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January 22, 2012
for loop
This works:

import std.stdio;
void main()
{
    int x = 0;
    int y = 0;
    for(; ((x < 5) && (y < 5)); x++, y ++)
    {
        writeln("x + y = ", x + y);
    }
}

The question is easy: is it possible to insert x and y internally
in the for header? that is something like C#

for (int x = 0, int y = 0; .....)

this doesn't work in D.
January 22, 2012
Re: for loop
> for (int x = 0, int y = 0; .....)

for (int x=0, y=0; ...)
January 22, 2012
Re: for loop
Ops, tk u .. sometimes C# is a bad teacher :-)
January 22, 2012
Re: for loop
On 2012-01-22 16:23:36 +0300, RenatoL said:

> This works:
> 
> import std.stdio;
> void main()
> {
>     int x = 0;
>     int y = 0;
>     for(; ((x < 5) && (y < 5)); x++, y ++)
>     {
>         writeln("x + y = ", x + y);
>     }
> }
> 
> The question is easy: is it possible to insert x and y internally
> in the for header? that is something like C#
> 
> for (int x = 0, int y = 0; .....)
> 
> this doesn't work in D.

If you want to declare and initialize several variables in the for 
loop, you can do it if they are of the same type:

for (int x = 0, y = 0; ...; .++x, ++y) { ... }
January 22, 2012
Re: for loop
Max Klyga:

> If you want to declare and initialize several variables in the for 
> loop, you can do it if they are of the same type:
> 
> for (int x = 0, y = 0; ...; .++x, ++y) { ... }

And if you need different types this sometimes is enough:

void main() {
   for (auto x = 0, y = 0.0; x < 10; x++, y++) {
   }
}

Bye,
bearophile
January 22, 2012
Re: for loop
On 01/22/2012 11:08 AM, bearophile wrote:
> Max Klyga:
>
>> If you want to declare and initialize several variables in the for
>> loop, you can do it if they are of the same type:
>>
>> for (int x = 0, y = 0; ...; .++x, ++y) { ... }
>
> And if you need different types this sometimes is enough:
>
> void main() {
>      for (auto x = 0, y = 0.0; x<  10; x++, y++) {
>      }
> }
>
> Bye,
> bearophile

This is an ugly solution (and I'm not 100% sure it's valid D) but:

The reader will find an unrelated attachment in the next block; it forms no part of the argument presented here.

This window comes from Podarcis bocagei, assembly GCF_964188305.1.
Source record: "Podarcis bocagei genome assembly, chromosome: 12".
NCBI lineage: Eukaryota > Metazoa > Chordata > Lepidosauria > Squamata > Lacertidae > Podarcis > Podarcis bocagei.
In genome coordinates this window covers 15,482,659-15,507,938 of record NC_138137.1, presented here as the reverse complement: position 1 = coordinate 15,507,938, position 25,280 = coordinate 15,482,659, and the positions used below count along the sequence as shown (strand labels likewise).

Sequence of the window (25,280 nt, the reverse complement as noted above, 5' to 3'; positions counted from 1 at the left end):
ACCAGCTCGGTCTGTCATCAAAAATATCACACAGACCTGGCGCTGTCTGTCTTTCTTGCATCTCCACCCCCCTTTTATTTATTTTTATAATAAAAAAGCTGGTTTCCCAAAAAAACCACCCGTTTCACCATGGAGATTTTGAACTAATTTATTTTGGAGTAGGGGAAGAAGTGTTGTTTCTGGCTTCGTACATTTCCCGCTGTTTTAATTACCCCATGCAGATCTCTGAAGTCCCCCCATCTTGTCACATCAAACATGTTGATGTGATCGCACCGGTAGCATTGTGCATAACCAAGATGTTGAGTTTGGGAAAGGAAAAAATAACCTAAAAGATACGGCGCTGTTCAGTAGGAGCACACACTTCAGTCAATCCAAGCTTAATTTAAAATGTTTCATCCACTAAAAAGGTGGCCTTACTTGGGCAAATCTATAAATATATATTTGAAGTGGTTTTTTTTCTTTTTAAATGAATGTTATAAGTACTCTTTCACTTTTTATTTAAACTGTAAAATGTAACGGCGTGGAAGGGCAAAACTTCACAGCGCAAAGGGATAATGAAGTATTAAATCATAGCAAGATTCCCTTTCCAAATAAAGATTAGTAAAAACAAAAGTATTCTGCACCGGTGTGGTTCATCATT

/+++++++++++++++++++++++++++++/
void main() {
	{
		short y = 0;
		int x = 0;

		for (; x < 10; ++x, ++y)
		{
		}
	}
}
/+++++++++++++++++++++++++++++/
January 22, 2012
Re: for loop
On 01/22/2012 11:37 AM, Zachary Lund wrote:
> On 01/22/2012 11:08 AM, bearophile wrote:
>> Max Klyga:
>>
>>> If you want to declare and initialize several variables in the for
>>> loop, you can do it if they are of the same type:
>>>
>>> for (int x = 0, y = 0; ...; .++x, ++y) { ... }
>>
>> And if you need different types this sometimes is enough:
>>
>> void main() {
>> for (auto x = 0, y = 0.0; x< 10; x++, y++) {
>> }
>> }
>>
>> Bye,
>> bearophile
>
> This is an ugly solution (and I'm not 100% sure it's valid D) but:
>
> /+++++++++++++++++++++++++++++/
> void main() {
> {
> short y = 0;
> int x = 0;
>
> for (; x < 10; ++x, ++y)
> {
> }
> }
> }
> /+++++++++++++++++++++++++++++/

LOL, well... I missed the post that said the exact same thing I did. Oh 
well...
January 23, 2012
Re: for loop
On 01/22/2012 11:37 AM, Zachary Lund wrote:
>
> This is an ugly solution (and I'm not 100% sure it's valid D) but:
>
> /+++++++++++++++++++++++++++++/
> void main() {
> {
> short y = 0;
> int x = 0;
>
> for (; x < 10; ++x, ++y)
> {
> }
> }
> }
> /+++++++++++++++++++++++++++++/

raise you.


void main(){
        for ({int x=0; short y=0;} x < 10; x++, y++){
        }
}
January 23, 2012
Re: for loop
> void main(){
>        for ({int x=0; short y=0;} x < 10; x++, y++){
>        }
> }

wtf?
January 23, 2012
Re: for loop
Ellery Newcomer:

> void main(){
>          for ({int x=0; short y=0;} x < 10; x++, y++){
>          }
> }

I don't understand, is that a compiler bug?
Aren't x and y in a sub-scope that ends before you use x and y?

Bye,
bearophile
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